Document Detail


Topographic disorganization of the optic tracts following long-term optic nerve regeneration: a quantitative image analysis study.
MedLine Citation:
PMID:  2229475     Owner:  NLM     Status:  MEDLINE    
Abstract/OtherAbstract:
Experiments were designed to find the degree to which regenerated optic axons occupied their previous locations in the optic tracts. Following optic nerve crush and regeneration, either the dorsal, ventral, peripheral, temporal, or nasal part of the retina was ablated. The axons of the remaining retinal ganglion cells (RGCs) were labeled with cobalt. Density of the regenerated dorsal and ventral axons in the dorsal vs. ventral optic tracts was determined digitally. In addition, we determined the density of temporal and nasal axons in the temporal vs. nasal compartments of each optic tract and the density of central axons in the central vs. peripheral compartments of both optic tracts. Regenerated axons were not distributed randomly in the optic tracts. Instead, they were slightly but, significantly biased toward growing through the tract or compartment that they had occupied previously. Still, the pathway specificity exhibited by the regenerated axons was closer to random than it was to the pathway specificity seen in normal animals. Dorsal, ventral, and central RGC axons were significantly better localized to their correct tract or compartment than were temporal or nasal RGC axons. Also, over time, dorsal and ventral axons tended to disappear from incorrectly chosen optic tracts. The slight bias toward choosing the appropriate optic tract or optic tract compartment may be enough to account for the topographic specificity of the regenerated retinotectal projection. Near-randomness of the axonal positions in the tracts argues against the presence of any specific guidance cues in the optic tracts of adult animals. Axonal density was highest in the correct compartment and diminished progressively with increasing distance into the incorrect compartment. Such a gradient of axonal density suggests that regenerating axons "drift" away from their previous positions in the optic pathways.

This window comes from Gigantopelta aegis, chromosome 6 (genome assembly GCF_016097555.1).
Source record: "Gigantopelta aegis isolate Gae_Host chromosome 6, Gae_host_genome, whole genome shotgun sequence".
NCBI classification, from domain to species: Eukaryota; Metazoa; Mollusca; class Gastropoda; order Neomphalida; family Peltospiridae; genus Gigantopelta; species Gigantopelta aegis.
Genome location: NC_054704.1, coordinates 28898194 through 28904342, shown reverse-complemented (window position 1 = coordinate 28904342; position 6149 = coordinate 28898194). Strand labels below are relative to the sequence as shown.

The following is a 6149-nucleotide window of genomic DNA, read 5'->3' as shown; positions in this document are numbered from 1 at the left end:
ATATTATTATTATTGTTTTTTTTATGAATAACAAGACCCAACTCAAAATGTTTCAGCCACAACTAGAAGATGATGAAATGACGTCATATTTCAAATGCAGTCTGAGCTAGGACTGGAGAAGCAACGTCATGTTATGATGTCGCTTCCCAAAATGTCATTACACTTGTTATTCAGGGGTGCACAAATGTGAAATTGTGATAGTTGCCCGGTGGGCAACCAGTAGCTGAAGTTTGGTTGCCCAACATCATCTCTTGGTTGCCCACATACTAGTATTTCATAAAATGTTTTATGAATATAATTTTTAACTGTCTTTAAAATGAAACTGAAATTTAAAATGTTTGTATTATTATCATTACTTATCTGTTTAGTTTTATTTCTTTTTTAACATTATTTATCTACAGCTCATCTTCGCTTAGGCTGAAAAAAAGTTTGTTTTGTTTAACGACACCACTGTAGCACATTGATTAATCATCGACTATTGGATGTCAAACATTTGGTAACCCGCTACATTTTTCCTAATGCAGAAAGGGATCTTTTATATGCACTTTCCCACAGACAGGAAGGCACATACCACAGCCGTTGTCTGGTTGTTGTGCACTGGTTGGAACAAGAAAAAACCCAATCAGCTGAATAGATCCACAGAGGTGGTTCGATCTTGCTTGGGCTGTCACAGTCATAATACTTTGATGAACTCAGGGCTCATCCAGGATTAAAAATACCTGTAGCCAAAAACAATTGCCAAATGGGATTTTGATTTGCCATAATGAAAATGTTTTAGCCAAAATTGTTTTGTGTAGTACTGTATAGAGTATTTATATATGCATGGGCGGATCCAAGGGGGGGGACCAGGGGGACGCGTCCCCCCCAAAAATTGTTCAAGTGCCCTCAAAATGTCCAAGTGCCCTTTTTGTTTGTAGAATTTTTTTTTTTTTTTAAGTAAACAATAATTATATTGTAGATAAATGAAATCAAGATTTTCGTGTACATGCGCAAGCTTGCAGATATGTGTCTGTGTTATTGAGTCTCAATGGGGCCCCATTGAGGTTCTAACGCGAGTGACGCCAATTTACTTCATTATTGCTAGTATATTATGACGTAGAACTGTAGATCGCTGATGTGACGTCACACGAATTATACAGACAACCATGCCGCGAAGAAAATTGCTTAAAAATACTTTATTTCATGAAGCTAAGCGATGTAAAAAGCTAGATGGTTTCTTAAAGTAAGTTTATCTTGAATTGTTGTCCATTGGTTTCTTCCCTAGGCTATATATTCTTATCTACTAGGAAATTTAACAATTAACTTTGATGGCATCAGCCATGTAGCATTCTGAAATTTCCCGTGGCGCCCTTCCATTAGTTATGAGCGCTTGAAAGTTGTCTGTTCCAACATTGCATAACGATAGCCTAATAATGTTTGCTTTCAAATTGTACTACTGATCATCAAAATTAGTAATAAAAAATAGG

Authors:
A D Springer; K D Morel; B R Wilson
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Publication Detail:
Type:  Journal Article; Research Support, U.S. Gov't, P.H.S.    
Journal Detail:
Title:  The Journal of comparative neurology     Volume:  298     ISSN:  0021-9967     ISO Abbreviation:  J. Comp. Neurol.     Publication Date:  1990 Aug 
Date Detail:
Created Date:  1990-12-04     Completed Date:  1990-12-04     Revised Date:  2007-11-14    
Medline Journal Info:
Nlm Unique ID:  0406041     Medline TA:  J Comp Neurol     Country:  UNITED STATES    
Other Details:
Languages:  eng     Pagination:  458-71     Citation Subset:  IM    
Affiliation:
Department of Cell Biology and Anatomy, New York Medical College, Valhalla 10595.
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MeSH Terms
Descriptor/Qualifier:
Animals
Axons / ultrastructure
Goldfish / anatomy & histology*
Nerve Crush
Nerve Regeneration
Neural Pathways / cytology
Optic Nerve / cytology*,  physiology
Retinal Ganglion Cells / cytology,  physiology
Grant Support
ID/Acronym/Agency:
EY-03552/EY/NEI NIH HHS

From MEDLINE®/PubMed®, a database of the U.S. National Library of Medicine


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